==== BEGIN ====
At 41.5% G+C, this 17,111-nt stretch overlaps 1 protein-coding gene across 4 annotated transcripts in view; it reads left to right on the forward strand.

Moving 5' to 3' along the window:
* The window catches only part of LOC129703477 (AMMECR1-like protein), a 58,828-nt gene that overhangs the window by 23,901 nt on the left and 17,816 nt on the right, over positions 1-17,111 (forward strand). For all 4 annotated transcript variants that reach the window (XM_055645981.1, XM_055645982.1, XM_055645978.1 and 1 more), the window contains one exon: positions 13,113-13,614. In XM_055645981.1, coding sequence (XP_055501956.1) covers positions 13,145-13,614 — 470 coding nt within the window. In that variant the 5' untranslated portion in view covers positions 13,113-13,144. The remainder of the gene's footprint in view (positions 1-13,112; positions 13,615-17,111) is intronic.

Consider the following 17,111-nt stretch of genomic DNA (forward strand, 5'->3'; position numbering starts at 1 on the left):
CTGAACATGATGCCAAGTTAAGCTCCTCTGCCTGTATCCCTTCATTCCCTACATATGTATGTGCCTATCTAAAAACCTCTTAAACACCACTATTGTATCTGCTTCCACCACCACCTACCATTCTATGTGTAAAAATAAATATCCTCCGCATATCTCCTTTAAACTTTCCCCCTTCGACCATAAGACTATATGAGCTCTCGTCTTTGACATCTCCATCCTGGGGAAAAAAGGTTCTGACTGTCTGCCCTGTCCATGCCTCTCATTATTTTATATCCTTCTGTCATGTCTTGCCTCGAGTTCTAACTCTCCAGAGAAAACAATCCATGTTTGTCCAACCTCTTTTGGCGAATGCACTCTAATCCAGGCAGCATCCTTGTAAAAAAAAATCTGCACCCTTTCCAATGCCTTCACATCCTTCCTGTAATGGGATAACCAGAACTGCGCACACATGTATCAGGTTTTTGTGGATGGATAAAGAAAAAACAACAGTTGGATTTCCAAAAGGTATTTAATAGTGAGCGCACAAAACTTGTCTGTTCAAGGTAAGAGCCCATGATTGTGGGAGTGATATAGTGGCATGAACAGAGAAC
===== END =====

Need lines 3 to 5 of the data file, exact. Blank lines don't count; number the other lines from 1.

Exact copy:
* The window catches only part of LOC129703477 (AMMECR1-like protein), a 58,828-nt gene that overhangs the window by 23,901 nt on the left and 17,816 nt on the right, over positions 1-17,111 (forward strand). For all 4 annotated transcript variants that reach the window (XM_055645981.1, XM_055645982.1, XM_055645978.1 and 1 more), the window contains one exon: positions 13,113-13,614. In XM_055645981.1, coding sequence (XP_055501956.1) covers positions 13,145-13,614 — 470 coding nt within the window. In that variant the 5' untranslated portion in view covers positions 13,113-13,144. The remainder of the gene's footprint in view (positions 1-13,112; positions 13,615-17,111) is intronic.

Consider the following 17,111-nt stretch of genomic DNA (forward strand, 5'->3'; position numbering starts at 1 on the left):
CTGAACATGATGCCAAGTTAAGCTCCTCTGCCTGTATCCCTTCATTCCCTACATATGTATGTGCCTATCTAAAAACCTCTTAAACACCACTATTGTATCTGCTTCCACCACCACCTACCATTCTATGTGTAAAAATAAATATCCTCCGCATATCTCCTTTAAACTTTCCCCCTTCGACCATAAGACTATATGAGCTCTCGTCTTTGACATCTCCATCCTGGGGAAAAAAGGTTCTGACTGTCTGCCCTGTCCATGCCTCTCATTATTTTATATCCTTCTGTCATGTCTTGCCTCGAGTTCTAACTCTCCAGAGAAAACAATCCATGTTTGTCCAACCTCTTTTGGCGAATGCACTCTAATCCAGGCAGCATCCTTGTAAAAAAAAATCTGCACCCTTTCCAATGCCTTCACATCCTTCCTGTAATGGGATAACCAGAACTGCGCACACATGTATCAGGTTTTTGTGGATGGATAAAGAAAAAACAACAGTTGGATTTCCAAAAGGTATTTAATAGTGAGCGCACAAAACTTGTCTGTTCAAGGTAAGAGCCCATGATTGTGGGAGTGATATAGTGGCATGAACAGAGAAC